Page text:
The concept works and all three actually make for pretty credible killers that seem to ooze evil, especially the sweet little Elizabeth Hoy in the role of Debbie. Typical shortcomings of slashers plague Bloody Birthday as well but I did like the way the kids weren’t staged as your typical unerring evil masterminds: they work their little brains to no end trying to find out how to kill people, often failing miserably.

Bloody Birthday should not be mixed up with Happy Birthday To Me, another similarly named (but very different) slasher from 1981.

80s-o-meter: 80%

Total: 60%

#1572 Halloween 2021: Toxic Zombies aka Bloodeaters aka Forest of Fear (1980)

One more low budget indie zombie movie to shy away from, Toxic Zombies does little or nothing better than any of its contemporary rivals.

A pesticide is dropped on top of a few teenage campers, turning them into – you guessed it – blood lusting zombies. Typically with these kind of cheap productions the primus motor has been ”that weird neighbour kid” into gory special effects, who’s then all grown up and releases that one uninspired cookie cutter horror movie with horrid production quality, but inventive use of special effects.

Toxic Zombies doesn’t even have that going for it. Story wise there’s a bit more effort to it than other indie horror films, and the mood gets ok at times, but really, there’s nothing here to phone home about.

80s-o-meter: 57%

Total: 26%

#1571 Halloween 2021: Berserker (1987)

A good rule of thumb is that what it comes to horror and suspense, it’s not what you see, but what you don’t.

But Berserker takes all this too far by spraying all the scenes full of thick machine fog that makes it hard to make see just about anything. The concept of some ancient viking who would be possessed by a Berserker rage making them strong enough to fight a bear is there only to later demonstrate some bear handler wrestling with a grizzly.

Plus, the whole concept is just another spinoff of your tired slasher formula where a group of horny teenagers wander off to a remote forest, have sex and get killed. And that norse supernatural nonsense does not make that formula any more interesting.

80s-o-meter: 81%

Total: 28%

#1570 Halloween 2021: Dark Tower (1987)

Contesting for the stupidest horror movie concept this year, Dark Tower tries to sell the viewer an idea of an evil office tower that is out to get the architect.

The concept of the high altitude office building horror reminded me of Michael Moriarty’s earlier Q – The Winged Serpent, but has quite a bit less of everything going for it. And unlike the earlier Spellbinder, the movie does not manage to sell the supernatural concept at all, ending up just plain stupid.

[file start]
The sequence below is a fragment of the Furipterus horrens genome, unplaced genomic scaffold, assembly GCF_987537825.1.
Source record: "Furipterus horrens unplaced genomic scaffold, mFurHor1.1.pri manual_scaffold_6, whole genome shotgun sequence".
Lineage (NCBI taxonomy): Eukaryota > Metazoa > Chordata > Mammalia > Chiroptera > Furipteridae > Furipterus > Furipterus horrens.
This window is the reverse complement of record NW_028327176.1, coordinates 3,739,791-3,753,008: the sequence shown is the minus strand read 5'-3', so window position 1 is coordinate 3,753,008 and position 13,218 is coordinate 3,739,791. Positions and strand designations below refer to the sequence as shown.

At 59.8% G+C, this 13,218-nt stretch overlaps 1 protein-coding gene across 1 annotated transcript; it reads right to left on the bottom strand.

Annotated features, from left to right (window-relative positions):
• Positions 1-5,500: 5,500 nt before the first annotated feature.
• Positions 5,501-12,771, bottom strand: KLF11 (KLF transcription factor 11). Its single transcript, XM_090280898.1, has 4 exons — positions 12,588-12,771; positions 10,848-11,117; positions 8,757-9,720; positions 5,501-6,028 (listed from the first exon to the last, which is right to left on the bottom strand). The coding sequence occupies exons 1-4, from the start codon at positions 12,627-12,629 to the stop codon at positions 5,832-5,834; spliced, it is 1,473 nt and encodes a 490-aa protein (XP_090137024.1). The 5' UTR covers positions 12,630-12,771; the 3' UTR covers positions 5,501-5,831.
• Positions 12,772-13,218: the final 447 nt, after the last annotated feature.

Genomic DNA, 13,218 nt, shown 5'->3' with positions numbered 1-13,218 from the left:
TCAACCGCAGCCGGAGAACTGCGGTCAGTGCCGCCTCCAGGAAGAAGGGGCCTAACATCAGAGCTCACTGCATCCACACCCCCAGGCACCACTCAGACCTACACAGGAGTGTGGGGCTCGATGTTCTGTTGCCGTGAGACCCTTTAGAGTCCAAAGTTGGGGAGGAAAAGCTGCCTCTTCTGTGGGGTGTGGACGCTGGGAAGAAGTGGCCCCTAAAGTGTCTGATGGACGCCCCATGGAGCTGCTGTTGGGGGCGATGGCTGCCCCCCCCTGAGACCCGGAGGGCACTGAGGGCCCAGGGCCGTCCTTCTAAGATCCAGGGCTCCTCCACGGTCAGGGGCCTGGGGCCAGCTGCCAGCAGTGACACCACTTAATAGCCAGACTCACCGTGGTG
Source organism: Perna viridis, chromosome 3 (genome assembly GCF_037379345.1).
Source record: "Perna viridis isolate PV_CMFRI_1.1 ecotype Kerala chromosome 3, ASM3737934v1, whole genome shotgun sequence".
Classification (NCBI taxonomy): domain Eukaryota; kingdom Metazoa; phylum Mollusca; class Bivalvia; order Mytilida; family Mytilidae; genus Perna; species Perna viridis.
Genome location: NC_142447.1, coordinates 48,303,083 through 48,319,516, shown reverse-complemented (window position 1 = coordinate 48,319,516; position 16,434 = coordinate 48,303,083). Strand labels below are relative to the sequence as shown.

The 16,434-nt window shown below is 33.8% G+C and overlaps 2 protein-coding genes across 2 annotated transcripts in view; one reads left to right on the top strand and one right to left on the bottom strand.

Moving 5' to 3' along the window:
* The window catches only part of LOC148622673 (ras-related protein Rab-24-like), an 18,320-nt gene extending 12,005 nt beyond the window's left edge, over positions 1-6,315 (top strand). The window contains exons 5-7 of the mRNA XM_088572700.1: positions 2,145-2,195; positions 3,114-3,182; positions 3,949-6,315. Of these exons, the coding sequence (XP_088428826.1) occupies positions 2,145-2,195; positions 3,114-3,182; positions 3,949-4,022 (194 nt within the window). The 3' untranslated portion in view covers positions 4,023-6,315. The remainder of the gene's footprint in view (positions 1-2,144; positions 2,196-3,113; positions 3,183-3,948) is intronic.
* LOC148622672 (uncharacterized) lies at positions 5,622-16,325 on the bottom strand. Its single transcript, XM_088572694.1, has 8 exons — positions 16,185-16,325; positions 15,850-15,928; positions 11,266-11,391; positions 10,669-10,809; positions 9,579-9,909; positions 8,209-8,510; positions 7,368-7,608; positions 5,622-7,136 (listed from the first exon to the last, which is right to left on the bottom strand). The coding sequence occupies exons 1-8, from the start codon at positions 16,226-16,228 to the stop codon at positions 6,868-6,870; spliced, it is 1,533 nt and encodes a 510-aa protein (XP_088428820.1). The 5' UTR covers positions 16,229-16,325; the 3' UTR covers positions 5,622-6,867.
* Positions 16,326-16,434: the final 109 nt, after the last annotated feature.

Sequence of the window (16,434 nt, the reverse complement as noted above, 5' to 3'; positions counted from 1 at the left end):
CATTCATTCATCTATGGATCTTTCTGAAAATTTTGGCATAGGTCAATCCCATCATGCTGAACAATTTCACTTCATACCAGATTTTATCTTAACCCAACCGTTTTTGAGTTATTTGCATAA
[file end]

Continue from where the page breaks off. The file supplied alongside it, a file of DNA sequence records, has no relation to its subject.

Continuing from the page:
I was hoping that at least the movie could get some additional mileage out of its exotic location of Barcelona, Spain, but the movie does not embrace this aspect at all, and could’ve been shot in any generic office in any generic city.

80s-o-meter: 58%

Total: 11%

#1569 Halloween 2021: Spellbinder aka Witching Hour (1988)

I’m not one for horror thrillers with an erotic twist to them – but hey, if it stars Kelly Preston, I’ll take it.

That coupled with the fact that Spellbinder is actually quite apt movie with a great late 80s style to it make the movie easy to recommend. The supernatural aspects of many horror movies can always be quite hard to sell for the viewer, but thanks to the highly entertaining nature of the movie, it’s easy to just go with the flow.

And the movie never wanders too far into the magical mumbo jumbo, but instead concentrates to tell the story through quite interesting array of characters and keeping the suspense level high until the end.

80s-o-meter: 92%

Total: 85%

#1568 Halloween 2021: Night Warning aka The Evil Protege aka Thrilled to Death aka Butcher, Baker, Nightmare Maker (1981)

Halloween 2021 kicks off with a movie with an awful lot of alternative titles, one worse and more confusing than another.

Much to my surprise Night Warning is actually one of the better horror thrillers that starts well, and antes up multiple times towards the end, eventually getting pretty weird and downright sick. Other than that, it’s hard to describe the movie more closely without giving something away.